One patient’s leg muscle contractions were so violent that she was propelled one to two inches off the surface of the bed. Although her PMS occurred only during the first half of the night, her sleep was severely disturbed and she had been very aware that she had had PMS for about 5 years. She was prescribed Ldopa/carbidopa (Sinemet) 200/50 mg, 1/2 tablet B.I.D., and clonazepam, 0.5 mg H.S. and at 3 A.M., which reduced the RLS and PMS by about 80% and allowed her to have a restful nights sleep.

The other patient did not know he had PMS, which were continuous throughout the night, and did moderately disturb his sleep architecture. He was prescribed Ldopa/carbidopa, 200/50 mg H.S., which eliminated his RLS and PMS.

Abnormal Movements in Sleep.

One patient was diagnosed as having a Sleep Start, her arms ballistically abducting as she began to fall asleep. She apparently was very mildly affected by the acute polio and had no AMS in the legs, even in the leg in which she reported new muscle weakness. The patient’s sleep was markedly disturbed since her arms would move as she started to fall asleep and prevent sleep onset. She was prescribed alprazolam, 0.125 mg H.S., which eliminated her AMS.


Sleep studies in this sampling of post-polio patients objectively documented three different types of AMS. Whether other types or combinations of AMS occur in polio survivors cannot be determined from this study, nor can this study or the 1985 National Post-Polio Survey state the actual incidence of AMS in polio survivors, since neither sample was random or population-based. However, the objective documentation of AMS in these post-polio patients, and the Post-Polio Survey finding that 63% of polio survivors reported muscle “twitching or jumping” as they fell asleep, suggest that AMS may in some way be related to the pathophysiology of the original poliovirus infection.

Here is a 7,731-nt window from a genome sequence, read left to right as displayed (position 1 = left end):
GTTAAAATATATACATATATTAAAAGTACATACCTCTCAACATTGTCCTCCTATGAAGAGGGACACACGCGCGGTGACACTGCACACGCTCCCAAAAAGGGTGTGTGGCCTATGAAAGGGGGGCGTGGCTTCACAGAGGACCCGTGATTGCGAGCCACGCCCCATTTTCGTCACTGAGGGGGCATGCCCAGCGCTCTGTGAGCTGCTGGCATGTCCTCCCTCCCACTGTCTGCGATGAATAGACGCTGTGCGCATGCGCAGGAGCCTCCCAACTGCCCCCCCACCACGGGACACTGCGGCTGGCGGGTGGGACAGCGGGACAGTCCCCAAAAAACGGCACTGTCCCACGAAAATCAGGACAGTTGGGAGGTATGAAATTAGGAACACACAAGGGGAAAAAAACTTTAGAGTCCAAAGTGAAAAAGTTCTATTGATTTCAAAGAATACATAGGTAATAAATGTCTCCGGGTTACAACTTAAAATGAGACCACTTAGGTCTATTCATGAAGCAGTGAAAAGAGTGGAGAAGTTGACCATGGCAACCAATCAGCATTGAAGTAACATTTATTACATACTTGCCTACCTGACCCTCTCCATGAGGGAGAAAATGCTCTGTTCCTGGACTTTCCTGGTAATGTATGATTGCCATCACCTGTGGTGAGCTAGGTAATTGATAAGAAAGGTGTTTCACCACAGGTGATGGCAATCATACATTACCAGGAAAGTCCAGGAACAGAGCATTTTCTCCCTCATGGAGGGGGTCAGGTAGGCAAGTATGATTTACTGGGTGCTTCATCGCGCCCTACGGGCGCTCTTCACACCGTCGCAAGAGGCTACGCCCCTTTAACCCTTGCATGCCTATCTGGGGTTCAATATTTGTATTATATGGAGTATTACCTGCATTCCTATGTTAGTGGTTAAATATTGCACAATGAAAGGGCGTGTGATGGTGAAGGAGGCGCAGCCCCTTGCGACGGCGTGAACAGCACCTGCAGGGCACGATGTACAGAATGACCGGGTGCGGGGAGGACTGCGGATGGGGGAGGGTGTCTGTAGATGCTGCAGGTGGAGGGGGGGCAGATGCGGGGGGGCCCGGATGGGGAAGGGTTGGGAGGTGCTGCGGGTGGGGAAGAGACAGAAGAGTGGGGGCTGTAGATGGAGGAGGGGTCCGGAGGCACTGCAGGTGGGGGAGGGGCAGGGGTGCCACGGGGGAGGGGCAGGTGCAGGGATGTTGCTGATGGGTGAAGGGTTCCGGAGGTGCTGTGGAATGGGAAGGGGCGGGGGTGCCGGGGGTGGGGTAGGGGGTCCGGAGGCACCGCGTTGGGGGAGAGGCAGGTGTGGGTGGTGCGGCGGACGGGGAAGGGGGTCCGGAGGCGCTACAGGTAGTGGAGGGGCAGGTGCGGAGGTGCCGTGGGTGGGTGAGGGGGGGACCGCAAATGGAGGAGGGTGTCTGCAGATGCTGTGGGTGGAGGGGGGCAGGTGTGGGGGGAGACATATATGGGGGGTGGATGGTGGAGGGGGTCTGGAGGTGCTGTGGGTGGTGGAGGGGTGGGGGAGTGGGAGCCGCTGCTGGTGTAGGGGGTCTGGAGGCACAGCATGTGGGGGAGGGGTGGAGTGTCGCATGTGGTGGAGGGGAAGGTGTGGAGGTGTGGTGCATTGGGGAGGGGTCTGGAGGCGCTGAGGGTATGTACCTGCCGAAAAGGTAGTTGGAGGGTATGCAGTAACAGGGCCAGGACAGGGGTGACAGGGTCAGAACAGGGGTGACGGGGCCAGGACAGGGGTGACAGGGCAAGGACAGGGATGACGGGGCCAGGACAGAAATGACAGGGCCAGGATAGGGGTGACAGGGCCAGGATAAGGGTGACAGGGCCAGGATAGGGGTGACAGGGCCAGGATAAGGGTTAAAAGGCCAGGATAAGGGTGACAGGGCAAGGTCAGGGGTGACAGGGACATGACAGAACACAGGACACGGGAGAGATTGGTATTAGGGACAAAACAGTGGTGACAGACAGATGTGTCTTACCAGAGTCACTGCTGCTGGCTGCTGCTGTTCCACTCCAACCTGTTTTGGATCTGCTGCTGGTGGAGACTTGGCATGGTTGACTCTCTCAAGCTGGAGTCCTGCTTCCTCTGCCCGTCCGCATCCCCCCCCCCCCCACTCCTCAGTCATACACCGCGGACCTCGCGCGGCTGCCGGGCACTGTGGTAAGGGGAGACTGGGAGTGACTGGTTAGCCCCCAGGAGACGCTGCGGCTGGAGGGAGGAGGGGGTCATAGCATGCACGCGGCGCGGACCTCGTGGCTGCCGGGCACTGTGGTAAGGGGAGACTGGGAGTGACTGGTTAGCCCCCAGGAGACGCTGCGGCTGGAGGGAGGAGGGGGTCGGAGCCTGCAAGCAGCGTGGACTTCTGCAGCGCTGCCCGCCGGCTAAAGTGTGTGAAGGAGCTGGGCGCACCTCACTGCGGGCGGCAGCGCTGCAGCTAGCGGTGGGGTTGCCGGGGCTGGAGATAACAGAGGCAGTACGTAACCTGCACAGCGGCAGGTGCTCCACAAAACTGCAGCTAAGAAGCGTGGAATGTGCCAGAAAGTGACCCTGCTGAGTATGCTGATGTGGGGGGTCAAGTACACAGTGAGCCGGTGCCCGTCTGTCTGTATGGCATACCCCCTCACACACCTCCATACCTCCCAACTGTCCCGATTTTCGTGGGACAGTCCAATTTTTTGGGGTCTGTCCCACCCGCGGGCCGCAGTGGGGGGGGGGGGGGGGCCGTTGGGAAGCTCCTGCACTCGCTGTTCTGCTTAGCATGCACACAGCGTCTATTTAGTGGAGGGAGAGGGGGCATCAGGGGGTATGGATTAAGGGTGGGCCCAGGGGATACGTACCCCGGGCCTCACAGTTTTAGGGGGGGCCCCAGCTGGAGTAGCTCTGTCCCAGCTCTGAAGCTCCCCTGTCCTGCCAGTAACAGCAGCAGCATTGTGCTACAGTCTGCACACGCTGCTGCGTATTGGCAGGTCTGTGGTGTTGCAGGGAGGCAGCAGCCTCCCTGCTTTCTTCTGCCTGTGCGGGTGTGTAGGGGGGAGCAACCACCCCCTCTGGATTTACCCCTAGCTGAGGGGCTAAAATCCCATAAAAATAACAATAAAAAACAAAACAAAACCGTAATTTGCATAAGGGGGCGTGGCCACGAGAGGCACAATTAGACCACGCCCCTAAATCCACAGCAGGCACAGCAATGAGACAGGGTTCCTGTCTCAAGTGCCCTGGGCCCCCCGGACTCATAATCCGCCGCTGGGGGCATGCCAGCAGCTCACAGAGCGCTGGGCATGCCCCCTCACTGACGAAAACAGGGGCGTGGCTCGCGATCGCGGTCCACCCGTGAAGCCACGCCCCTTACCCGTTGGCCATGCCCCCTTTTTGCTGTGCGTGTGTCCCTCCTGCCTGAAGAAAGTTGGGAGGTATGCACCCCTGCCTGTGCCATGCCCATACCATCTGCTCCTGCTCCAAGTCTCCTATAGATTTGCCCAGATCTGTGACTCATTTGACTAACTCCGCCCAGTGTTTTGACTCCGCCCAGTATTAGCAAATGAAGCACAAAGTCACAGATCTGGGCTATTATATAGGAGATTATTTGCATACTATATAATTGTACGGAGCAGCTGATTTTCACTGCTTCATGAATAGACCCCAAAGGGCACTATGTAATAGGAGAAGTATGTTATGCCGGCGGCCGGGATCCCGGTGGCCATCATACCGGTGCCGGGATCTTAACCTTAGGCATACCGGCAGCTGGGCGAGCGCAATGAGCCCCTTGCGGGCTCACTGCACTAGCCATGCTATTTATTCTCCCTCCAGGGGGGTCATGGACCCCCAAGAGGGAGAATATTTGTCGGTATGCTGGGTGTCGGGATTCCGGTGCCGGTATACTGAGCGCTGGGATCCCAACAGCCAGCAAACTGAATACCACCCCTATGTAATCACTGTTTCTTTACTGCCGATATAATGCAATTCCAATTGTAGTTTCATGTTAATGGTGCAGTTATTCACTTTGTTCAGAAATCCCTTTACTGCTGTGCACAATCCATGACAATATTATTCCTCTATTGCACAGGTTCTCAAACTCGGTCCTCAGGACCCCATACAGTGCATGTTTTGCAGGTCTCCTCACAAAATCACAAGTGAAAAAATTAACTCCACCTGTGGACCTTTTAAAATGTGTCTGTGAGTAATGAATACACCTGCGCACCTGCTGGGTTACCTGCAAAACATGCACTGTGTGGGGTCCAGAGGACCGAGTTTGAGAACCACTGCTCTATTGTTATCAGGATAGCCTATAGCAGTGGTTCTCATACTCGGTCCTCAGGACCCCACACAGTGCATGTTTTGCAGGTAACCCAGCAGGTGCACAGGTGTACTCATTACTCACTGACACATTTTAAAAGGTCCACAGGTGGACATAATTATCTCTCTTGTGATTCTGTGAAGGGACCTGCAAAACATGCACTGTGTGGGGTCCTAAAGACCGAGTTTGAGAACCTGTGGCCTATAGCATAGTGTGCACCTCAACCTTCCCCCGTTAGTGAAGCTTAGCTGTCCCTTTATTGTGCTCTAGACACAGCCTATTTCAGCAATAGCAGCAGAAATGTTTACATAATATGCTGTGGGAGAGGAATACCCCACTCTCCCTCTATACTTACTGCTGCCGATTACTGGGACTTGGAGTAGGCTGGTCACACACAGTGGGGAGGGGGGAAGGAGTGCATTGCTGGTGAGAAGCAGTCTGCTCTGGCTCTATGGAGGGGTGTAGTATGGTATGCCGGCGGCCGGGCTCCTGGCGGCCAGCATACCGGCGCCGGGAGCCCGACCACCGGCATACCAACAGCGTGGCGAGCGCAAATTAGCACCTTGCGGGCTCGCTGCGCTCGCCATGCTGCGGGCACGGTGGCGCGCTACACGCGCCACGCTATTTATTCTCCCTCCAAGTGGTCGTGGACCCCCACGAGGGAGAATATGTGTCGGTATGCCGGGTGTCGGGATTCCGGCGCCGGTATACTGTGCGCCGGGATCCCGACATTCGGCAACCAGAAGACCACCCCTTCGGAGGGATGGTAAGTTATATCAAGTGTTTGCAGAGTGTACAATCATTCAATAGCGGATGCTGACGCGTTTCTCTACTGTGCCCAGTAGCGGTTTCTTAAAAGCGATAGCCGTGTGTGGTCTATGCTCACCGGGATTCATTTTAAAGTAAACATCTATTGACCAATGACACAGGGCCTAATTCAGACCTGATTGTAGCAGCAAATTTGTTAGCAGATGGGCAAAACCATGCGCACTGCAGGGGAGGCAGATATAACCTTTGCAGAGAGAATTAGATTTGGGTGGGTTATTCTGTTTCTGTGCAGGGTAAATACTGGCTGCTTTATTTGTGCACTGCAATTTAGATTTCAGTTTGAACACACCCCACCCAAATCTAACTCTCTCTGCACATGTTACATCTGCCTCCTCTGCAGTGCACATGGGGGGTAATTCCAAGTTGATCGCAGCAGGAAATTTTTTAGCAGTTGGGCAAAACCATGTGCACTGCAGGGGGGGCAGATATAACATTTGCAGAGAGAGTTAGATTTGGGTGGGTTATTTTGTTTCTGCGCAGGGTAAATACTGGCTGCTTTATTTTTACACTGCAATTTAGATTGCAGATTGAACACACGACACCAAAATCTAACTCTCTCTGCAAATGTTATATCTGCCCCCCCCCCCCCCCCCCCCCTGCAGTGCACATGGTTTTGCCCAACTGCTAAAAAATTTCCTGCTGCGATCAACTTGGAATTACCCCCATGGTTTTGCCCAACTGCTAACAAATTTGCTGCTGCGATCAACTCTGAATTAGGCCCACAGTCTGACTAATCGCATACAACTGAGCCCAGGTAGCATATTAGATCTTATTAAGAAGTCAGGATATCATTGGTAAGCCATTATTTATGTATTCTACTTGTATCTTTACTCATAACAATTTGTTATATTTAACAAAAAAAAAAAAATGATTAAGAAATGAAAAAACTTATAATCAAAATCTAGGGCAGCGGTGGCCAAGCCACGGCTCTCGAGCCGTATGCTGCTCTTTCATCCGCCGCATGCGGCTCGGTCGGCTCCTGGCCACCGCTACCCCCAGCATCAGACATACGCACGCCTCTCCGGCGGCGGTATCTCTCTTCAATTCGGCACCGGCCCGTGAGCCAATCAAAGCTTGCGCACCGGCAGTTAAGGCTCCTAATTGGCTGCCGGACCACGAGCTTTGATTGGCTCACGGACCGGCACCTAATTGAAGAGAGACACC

In 1964, Loeb coined the phrase “hypnic myoclonus” to describe muscle contractions during sleep onset in healthy individuals without neurological disease. Loeb described the contractions as rapid (less 0.5 seconds long), arrhythmic (occurring without a pattern) and causing a variety of movements – finger flexion, thumb adduction, forearm and foot flexion and extension, shoulder elevation and facial twitching during Stages I and II sleep – identical to those seen in the post-polio patients. However, in contrast to the post-polio patients, none of Loeb’s subjects demonstrated contractions in more than one muscle group and in none had sleep disturbed by hypnic myoclonus.

Loeb thought that hypnic myoclonus resulted from an abnormality at the level of the brain stem reticular formation causing decreased descending inhibition of anterior horn motor neurons during sleep. Martinelli  thought PMS also resulted from an increase in anterior horn cell excitability, with Walters  finding that PMS decreased with the administration of an opiate receptor agonist. Loeb and Askenasy suggested that AMS were also related to abnormal discharges from the thalamus, cerebellum and basal ganglia. 

The implication of the basal ganglia in the generation of AMS is interesting since PMS are common in patients with Parkinson’s disease, whose decreased dopamine production impairs basal ganglia functioning, as well as in patients with narcolepsy who have an increased number and sensitivity of dopamine receptors in the basal ganglia, which have been found to decrease with the administration of dopamine receptor agonists.

All of the CNS regions implicated in the pathogenesis of AMS are known to have been damaged by the poliovirus. The anterior horn motor neurons, cerebellar nuclei and reticular formation were frequently and severely damaged by the poliovirus.  The periaquiductal gray, paraventricular hypothalamus and lamina II dorsal horn neurons were all lesioned by the poliovirus ; damage to these opioid peptide-secreting neurons may be evidenced not only by AMS but also by polio survivors’ documented doubled sensitivity to pain.